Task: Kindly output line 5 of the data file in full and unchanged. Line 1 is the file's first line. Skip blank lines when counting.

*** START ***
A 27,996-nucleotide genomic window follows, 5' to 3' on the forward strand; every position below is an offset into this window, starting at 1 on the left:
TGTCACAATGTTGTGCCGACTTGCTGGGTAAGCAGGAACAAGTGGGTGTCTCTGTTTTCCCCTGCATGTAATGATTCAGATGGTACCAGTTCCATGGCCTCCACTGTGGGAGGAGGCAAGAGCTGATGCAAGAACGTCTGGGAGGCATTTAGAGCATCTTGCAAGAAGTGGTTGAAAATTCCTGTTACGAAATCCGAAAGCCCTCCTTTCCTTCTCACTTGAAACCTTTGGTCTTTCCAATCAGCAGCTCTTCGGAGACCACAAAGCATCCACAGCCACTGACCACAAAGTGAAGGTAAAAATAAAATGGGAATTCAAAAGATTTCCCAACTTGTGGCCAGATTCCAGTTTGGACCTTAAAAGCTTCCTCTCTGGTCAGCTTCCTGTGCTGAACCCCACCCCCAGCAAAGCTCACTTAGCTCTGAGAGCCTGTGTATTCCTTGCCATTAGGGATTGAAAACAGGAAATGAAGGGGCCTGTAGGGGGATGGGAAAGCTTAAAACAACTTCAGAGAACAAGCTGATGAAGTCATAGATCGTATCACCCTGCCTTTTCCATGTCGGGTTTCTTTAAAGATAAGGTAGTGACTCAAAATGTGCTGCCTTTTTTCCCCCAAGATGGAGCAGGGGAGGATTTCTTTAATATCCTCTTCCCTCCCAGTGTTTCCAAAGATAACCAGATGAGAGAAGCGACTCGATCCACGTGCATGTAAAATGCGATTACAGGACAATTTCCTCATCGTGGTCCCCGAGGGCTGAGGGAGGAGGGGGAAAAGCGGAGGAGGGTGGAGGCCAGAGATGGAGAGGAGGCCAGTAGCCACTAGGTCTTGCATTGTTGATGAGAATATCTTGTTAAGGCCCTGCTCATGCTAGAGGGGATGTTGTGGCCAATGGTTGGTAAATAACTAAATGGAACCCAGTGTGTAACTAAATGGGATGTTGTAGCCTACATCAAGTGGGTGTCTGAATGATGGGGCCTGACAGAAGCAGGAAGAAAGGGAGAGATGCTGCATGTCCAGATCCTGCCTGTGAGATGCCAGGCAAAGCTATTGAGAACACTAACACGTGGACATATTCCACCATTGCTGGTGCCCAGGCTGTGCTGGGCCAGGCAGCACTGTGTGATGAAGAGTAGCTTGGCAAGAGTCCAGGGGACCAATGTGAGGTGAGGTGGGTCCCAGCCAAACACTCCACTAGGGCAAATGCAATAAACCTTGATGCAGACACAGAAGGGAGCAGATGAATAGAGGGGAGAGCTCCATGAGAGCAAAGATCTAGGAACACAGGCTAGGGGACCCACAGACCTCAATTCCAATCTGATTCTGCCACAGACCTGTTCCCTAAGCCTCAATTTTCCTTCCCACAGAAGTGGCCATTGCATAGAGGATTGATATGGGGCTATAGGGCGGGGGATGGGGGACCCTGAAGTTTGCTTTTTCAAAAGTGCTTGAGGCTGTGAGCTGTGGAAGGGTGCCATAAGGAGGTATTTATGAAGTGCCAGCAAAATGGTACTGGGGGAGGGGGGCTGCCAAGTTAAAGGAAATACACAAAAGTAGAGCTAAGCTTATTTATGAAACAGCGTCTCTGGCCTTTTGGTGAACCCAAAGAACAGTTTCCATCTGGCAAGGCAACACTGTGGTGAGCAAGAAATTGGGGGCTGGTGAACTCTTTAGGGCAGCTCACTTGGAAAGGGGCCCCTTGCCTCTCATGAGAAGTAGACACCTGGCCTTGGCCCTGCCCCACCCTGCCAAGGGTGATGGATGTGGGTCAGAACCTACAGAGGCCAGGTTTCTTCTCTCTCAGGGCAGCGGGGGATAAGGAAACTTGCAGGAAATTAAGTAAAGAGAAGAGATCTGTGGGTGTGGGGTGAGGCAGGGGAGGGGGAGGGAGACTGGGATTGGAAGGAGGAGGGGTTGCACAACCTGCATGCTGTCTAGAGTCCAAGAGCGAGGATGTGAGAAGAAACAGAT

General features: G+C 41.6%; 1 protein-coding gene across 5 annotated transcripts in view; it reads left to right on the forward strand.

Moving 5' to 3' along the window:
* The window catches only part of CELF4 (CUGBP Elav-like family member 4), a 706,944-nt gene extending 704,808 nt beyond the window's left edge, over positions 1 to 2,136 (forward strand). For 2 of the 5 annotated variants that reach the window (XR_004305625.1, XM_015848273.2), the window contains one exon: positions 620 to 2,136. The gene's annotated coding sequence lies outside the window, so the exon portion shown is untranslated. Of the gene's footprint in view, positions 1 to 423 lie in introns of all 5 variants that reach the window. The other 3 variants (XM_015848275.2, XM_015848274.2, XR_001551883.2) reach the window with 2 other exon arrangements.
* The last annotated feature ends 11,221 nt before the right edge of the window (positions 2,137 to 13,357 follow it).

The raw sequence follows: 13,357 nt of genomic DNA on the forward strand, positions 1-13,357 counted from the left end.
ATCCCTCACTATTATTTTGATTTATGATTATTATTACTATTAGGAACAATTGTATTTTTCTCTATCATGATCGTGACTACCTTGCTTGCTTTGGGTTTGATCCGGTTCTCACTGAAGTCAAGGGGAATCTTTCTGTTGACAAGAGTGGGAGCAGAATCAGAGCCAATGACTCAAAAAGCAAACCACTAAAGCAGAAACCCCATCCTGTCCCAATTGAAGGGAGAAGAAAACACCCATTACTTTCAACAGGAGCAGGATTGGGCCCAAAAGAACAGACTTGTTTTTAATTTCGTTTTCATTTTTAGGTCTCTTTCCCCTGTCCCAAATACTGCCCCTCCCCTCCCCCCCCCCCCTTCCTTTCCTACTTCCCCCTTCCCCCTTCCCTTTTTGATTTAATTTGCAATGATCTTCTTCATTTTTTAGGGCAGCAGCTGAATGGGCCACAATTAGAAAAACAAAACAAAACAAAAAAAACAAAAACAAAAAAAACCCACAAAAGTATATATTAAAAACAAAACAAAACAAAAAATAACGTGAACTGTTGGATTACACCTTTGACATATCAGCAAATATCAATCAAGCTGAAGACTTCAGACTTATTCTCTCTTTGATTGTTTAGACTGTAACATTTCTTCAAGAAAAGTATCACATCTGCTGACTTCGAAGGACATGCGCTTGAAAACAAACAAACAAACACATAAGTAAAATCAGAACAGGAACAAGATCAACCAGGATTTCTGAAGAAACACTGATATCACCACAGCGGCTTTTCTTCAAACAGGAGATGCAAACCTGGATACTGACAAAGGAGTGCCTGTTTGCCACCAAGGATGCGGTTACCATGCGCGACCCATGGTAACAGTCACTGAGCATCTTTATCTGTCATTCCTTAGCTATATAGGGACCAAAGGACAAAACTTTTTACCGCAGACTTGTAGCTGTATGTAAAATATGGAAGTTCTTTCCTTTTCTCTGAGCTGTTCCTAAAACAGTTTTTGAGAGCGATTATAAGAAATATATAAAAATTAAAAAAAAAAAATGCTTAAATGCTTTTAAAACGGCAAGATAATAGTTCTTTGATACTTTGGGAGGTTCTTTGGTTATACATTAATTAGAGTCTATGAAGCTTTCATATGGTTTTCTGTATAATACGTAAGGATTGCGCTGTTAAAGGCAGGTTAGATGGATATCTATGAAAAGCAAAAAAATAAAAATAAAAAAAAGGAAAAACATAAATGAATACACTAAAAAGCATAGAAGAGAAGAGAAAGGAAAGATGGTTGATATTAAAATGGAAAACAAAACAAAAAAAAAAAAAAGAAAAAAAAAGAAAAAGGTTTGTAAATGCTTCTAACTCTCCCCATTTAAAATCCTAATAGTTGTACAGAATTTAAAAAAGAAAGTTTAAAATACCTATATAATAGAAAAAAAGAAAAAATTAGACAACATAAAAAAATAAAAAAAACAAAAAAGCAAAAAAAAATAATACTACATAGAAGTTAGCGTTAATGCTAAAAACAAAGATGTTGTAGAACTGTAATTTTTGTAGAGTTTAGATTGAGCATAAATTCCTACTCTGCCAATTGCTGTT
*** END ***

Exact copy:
* The window catches only part of CELF4 (CUGBP Elav-like family member 4), a 706,944-nt gene extending 704,808 nt beyond the window's left edge, over positions 1 to 2,136 (forward strand). For 2 of the 5 annotated variants that reach the window (XR_004305625.1, XM_015848273.2), the window contains one exon: positions 620 to 2,136. The gene's annotated coding sequence lies outside the window, so the exon portion shown is untranslated. Of the gene's footprint in view, positions 1 to 423 lie in introns of all 5 variants that reach the window. The other 3 variants (XM_015848275.2, XM_015848274.2, XR_001551883.2) reach the window with 2 other exon arrangements.